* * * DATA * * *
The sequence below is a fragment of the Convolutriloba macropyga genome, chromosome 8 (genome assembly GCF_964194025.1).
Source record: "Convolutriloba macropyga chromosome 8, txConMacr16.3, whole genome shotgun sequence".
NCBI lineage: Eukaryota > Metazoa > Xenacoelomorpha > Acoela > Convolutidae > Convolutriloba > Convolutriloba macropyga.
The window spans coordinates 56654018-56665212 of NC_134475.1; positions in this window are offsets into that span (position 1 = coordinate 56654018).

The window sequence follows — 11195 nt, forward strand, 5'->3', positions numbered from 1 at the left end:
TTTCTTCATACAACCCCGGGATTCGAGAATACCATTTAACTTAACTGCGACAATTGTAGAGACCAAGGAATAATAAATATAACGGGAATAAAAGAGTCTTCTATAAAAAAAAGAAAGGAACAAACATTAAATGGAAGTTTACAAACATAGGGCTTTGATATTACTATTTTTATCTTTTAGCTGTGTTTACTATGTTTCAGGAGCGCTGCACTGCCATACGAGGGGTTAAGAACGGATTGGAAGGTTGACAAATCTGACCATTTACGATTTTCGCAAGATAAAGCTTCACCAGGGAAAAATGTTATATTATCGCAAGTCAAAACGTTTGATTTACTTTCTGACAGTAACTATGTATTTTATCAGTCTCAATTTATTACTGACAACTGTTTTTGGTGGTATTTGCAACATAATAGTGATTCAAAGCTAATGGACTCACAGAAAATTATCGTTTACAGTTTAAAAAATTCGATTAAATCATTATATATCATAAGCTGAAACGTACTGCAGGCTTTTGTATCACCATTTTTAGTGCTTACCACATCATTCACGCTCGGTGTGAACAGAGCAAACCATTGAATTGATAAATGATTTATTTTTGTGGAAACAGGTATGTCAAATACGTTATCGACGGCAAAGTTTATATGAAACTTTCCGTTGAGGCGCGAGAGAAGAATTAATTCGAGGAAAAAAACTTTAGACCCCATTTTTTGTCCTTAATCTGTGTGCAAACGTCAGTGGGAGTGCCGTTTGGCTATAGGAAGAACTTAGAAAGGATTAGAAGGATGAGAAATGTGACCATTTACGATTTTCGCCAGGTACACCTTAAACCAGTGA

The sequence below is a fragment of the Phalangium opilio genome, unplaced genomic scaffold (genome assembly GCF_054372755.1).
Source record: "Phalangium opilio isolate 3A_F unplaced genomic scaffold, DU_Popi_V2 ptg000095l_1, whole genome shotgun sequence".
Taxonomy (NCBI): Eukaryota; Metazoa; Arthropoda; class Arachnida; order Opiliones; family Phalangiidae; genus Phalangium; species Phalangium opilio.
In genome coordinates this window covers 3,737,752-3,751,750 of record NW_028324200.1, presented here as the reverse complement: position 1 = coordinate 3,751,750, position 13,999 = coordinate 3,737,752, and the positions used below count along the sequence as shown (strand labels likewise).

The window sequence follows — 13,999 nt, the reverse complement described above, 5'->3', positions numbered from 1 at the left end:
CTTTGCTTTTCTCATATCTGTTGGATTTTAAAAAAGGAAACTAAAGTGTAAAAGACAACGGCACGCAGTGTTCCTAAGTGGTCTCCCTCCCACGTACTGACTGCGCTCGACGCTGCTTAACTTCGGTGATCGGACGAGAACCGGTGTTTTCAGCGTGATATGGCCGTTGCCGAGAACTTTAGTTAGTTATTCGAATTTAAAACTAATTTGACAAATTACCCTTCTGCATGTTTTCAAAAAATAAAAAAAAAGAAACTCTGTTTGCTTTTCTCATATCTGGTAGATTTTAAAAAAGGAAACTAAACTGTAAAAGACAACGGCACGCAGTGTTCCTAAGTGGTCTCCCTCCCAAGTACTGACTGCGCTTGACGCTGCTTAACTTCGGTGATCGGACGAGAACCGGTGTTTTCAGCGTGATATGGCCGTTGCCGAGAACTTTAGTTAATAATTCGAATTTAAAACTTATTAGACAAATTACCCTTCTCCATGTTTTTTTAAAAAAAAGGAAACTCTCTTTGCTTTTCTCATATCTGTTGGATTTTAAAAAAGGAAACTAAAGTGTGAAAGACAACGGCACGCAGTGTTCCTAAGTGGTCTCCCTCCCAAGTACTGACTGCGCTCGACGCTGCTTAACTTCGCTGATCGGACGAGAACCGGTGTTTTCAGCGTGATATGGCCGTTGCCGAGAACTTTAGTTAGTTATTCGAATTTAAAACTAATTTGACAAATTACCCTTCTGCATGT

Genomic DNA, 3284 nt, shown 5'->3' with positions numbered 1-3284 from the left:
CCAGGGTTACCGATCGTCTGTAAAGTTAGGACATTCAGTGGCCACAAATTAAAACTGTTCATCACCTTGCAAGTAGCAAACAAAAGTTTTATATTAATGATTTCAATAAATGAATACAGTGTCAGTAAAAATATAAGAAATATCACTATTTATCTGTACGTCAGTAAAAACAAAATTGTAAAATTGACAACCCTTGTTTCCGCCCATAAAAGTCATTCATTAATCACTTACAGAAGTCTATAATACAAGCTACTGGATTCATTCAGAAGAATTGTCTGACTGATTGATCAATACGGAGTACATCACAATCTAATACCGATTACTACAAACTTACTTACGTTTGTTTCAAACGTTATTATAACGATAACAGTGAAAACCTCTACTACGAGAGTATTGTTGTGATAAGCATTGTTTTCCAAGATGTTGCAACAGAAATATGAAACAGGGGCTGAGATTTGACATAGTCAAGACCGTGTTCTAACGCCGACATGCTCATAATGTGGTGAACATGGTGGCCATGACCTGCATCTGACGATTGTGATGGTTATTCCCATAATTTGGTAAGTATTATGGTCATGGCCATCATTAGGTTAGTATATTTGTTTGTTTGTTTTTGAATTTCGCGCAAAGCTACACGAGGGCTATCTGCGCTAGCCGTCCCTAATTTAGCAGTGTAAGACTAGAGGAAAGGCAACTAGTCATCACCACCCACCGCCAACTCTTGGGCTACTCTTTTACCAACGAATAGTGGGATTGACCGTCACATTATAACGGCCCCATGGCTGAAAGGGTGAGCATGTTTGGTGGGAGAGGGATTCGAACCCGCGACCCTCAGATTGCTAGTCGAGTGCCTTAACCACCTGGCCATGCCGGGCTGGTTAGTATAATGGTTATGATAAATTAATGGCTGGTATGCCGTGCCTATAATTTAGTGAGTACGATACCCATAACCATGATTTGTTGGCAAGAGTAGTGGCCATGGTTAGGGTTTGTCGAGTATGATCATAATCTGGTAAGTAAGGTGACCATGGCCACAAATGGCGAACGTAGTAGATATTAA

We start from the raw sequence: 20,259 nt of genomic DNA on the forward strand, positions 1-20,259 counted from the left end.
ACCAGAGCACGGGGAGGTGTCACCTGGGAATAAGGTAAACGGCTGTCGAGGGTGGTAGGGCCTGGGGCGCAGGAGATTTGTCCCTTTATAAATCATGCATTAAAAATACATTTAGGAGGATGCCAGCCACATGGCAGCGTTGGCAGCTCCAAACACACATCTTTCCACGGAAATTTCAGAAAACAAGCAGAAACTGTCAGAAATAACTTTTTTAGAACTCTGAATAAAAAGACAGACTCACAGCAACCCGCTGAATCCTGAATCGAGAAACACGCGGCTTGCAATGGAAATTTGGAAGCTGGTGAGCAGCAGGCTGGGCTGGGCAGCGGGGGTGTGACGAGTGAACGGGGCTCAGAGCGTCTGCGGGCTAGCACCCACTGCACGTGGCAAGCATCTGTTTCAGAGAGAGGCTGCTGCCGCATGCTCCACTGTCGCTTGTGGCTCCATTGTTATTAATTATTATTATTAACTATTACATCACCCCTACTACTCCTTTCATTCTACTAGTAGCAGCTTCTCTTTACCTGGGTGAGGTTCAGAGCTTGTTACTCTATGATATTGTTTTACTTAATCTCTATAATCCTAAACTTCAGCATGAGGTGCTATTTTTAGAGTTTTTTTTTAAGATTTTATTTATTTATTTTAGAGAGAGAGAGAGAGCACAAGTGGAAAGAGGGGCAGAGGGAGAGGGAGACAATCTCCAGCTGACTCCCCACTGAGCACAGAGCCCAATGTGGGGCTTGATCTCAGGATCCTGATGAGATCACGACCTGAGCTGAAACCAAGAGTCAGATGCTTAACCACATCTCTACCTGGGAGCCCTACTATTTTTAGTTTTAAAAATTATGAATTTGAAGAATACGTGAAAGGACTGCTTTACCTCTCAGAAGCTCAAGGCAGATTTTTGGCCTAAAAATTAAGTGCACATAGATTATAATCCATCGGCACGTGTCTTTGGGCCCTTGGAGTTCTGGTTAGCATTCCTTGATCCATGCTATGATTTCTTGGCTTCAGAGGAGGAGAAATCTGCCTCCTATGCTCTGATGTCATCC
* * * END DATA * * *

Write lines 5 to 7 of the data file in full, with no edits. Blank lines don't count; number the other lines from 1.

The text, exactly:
The window sequence follows — 11195 nt, forward strand, 5'->3', positions numbered from 1 at the left end:
TTTCTTCATACAACCCCGGGATTCGAGAATACCATTTAACTTAACTGCGACAATTGTAGAGACCAAGGAATAATAAATATAACGGGAATAAAAGAGTCTTCTATAAAAAAAAGAAAGGAACAAACATTAAATGGAAGTTTACAAACATAGGGCTTTGATATTACTATTTTTATCTTTTAGCTGTGTTTACTATGTTTCAGGAGCGCTGCACTGCCATACGAGGGGTTAAGAACGGATTGGAAGGTTGACAAATCTGACCATTTACGATTTTCGCAAGATAAAGCTTCACCAGGGAAAAATGTTATATTATCGCAAGTCAAAACGTTTGATTTACTTTCTGACAGTAACTATGTATTTTATCAGTCTCAATTTATTACTGACAACTGTTTTTGGTGGTATTTGCAACATAATAGTGATTCAAAGCTAATGGACTCACAGAAAATTATCGTTTACAGTTTAAAAAATTCGATTAAATCATTATATATCATAAGCTGAAACGTACTGCAGGCTTTTGTATCACCATTTTTAGTGCTTACCACATCATTCACGCTCGGTGTGAACAGAGCAAACCATTGAATTGATAAATGATTTATTTTTGTGGAAACAGGTATGTCAAATACGTTATCGACGGCAAAGTTTATATGAAACTTTCCGTTGAGGCGCGAGAGAAGAATTAATTCGAGGAAAAAAACTTTAGACCCCATTTTTTGTCCTTAATCTGTGTGCAAACGTCAGTGGGAGTGCCGTTTGGCTATAGGAAGAACTTAGAAAGGATTAGAAGGATGAGAAATGTGACCATTTACGATTTTCGCCAGGTACACCTTAAACCAGTGA

The sequence below is a fragment of the Phalangium opilio genome, unplaced genomic scaffold (genome assembly GCF_054372755.1).